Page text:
it intersected with an easterly line drawn at right angles, thence to Chester Creek. The Crozer estate is almost entirely included in this patent In 1695, John Neild was married to the widow of John Dutton, the settler, and the latter, having married a man not in membership with Friends, found that her action occasioned considerable concern to the good people of that sect.
The upper end of the present township of Aston, a tract of one thousand acres, was surveyed to Thomas Brassey in 1684, which subsequently was divided previous to 1710 into smaller farms. A tract of one hundred and nineteen acres bordering on Concord township was surveyed to Thomas Martin, and at this day part of that land is still in the ownership of his descendant, - Thomas Martin. John Pennell also acquired over two hundred acres of the Brassey land, but the farm above the State road, where Mark Pennell now lives, was not a part of the original farm purchased by John Pennell in 1700. Among the original owners of land in Aston, above where the West Branch crosses the township, among the earliest purchasers was Gilbert Woolman, two hundred and fifty acres which property extended northwest from Llewellyn, including J. B. Rhodes, C. W. Mathues, Thomas Swaine, and the Lewis estate to the east of Logtown road; while William McCracken's and Caleb Heyburn's farms are located on the two hundred and fifty acres, which were surveyed to Mary Moore, May 10, 1684. J. W. Thatcher's estate on Chester Creek above Pennellton Station is part of the twenty-one acres surveyed to Caleb Pussy in 1707-8.
The taxables in Aston in 1715 were as follows: Robert Carter, John Pennell, Moses Key, John Dutton, Thomas Dutton, Thomas Woodward, John Neild, James Widdows, William Rattew, Samuel Jones, Thomas Barnard, Abraham Darlington, John Hurford, Jonathan Monroe, Thomas Gale.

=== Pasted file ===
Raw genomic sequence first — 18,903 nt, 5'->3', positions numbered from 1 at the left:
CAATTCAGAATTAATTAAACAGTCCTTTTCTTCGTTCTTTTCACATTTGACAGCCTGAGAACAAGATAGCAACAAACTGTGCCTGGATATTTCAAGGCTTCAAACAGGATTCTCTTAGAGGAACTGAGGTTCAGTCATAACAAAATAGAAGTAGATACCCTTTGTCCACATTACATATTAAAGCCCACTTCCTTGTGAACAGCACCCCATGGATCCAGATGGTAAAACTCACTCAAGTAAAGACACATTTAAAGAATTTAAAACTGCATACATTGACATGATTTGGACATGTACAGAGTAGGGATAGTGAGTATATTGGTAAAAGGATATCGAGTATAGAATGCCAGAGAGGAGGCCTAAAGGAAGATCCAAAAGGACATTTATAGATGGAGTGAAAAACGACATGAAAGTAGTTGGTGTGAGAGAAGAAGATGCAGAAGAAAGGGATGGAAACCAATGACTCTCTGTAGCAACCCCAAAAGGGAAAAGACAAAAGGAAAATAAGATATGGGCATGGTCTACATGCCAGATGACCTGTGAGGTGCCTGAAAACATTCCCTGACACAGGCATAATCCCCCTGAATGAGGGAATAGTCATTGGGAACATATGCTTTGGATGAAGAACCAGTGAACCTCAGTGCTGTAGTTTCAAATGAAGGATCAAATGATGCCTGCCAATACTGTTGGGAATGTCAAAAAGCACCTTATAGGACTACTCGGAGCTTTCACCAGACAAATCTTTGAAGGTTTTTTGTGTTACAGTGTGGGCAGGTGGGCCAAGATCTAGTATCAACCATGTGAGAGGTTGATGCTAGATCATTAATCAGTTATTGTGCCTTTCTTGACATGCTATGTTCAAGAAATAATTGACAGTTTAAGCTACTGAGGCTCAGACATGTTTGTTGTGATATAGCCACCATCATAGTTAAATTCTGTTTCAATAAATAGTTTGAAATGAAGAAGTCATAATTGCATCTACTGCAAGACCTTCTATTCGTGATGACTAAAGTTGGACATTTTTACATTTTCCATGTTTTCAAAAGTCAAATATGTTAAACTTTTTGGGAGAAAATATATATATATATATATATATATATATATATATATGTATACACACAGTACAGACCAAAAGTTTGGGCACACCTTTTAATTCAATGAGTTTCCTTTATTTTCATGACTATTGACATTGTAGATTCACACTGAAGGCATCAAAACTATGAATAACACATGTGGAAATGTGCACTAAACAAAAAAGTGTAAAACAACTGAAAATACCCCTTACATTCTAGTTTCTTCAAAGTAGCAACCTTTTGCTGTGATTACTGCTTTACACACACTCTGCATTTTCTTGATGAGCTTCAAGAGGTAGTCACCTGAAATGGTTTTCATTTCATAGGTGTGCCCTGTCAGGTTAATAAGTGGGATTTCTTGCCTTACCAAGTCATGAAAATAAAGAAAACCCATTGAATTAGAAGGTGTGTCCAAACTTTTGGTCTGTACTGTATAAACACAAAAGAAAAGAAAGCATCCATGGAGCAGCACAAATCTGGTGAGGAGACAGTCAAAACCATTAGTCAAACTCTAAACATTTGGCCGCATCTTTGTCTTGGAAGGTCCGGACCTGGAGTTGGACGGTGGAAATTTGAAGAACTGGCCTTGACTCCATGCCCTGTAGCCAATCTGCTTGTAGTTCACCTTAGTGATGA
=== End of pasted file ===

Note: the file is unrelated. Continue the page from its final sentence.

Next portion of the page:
Freemen, - Thomas Dunbabin, Isaac Williams, Joseph Darlington, Edward Richards, Samuel Stroud.
At a court held the third day of the first week Tenth month, 1688, the grand jury laid out the highway from Chichester to Aston, as follows:
"Ffrom Delaware by James Browns along ye old Road Betwixt Jeremy Colletts and James Hulbert soe along ye same Road to a marked White Oake, thence along on ye West sid of a marked Poplar tree near ye Meeting House, from thence by a lyne of marked trees to ye West Corner of Joseph Richardson's fence, from thence by a lyne of marked trees to a marked Black Oake standing by Astone Road."
On the same day the grand jury laid out the road from Aston to Edgmont:
"Beginning att a Spanish Oake about Edward Carter's and soe along ye Cutt Road and down ye Vallie which Joseph Richardson had fenced in, from thence through John Beales Pasture along by William Woodmansees along ye old Road over Chester Creek's soe along e Old Road."
Previous to this date the road from Aston to Chester had been granted by the grand jury, "The Inhabitance of ye Township of Aston Petioned for one Road way to ye Town of Chester, and another to ye town of Chichester." It is, however, unnecessary to further quote the exact line as presented in the report of that body to courts, the foregoing being deemed sufficient to indicate the manner in which such returns were made.
The following is a list of the justices of the peace for Aston township:
The second day following the battle of Brandywine, Lord Cornwallis, "with the 2d Battalion Light Infantry and 2d of Grenadiers, marched at half past six in the morning, to join the body under Major General Grant and to move on towards Chester . . . At 5 o'clock this afternoon the troops with Lord Cornwallis reached Ashtown, within 4 miles of Chester."1 Here Gen. Cornwallis established his headquarters, the encampment extending from Mount Hope to the lower part of Village Green, where in an old brick house, still standing, that officer made his temporary residence. From here he dispatched parties in every direction to secure supplies for the British army, seizing for that purpose the flour in all the mills within reach of his troops. The soldiers who were sent out on these expeditions frequently despoiled the inhabitants of everything they could carry away, although the orders from Howe and Cornwallis expressly forbade such unlicensed plundering. On the night of Sunday, Sept. 14, 1777, three British soldiers - Dr. Smith says they were Hessians - crossed Chester Creek, above Dutton's mill, to the dwelling of Jonathan Martin, now the property of George Dutton, and plundered the family of many things, among them some articles belonging to Mary Martin, a daughter, then eighteen, who indignantly reproved them for their unmanly conduct. One of the soldiers, in anger at her reprimand, slightly wounded Miss Martin with a bayonet. The men, still on plunder bent, proceeded about three quarters of a mile in a southeasterly direction to the house of Mr. Coxe, in Chester township, near Sneath's Corner, now the property of Robert McCall, where they stole a number of articles, among which was a silver watch. Mr. Coxe had a
|1 Journal of Capt. John Montressor, Penna. Mag. of History, vol. vi. p. 39.|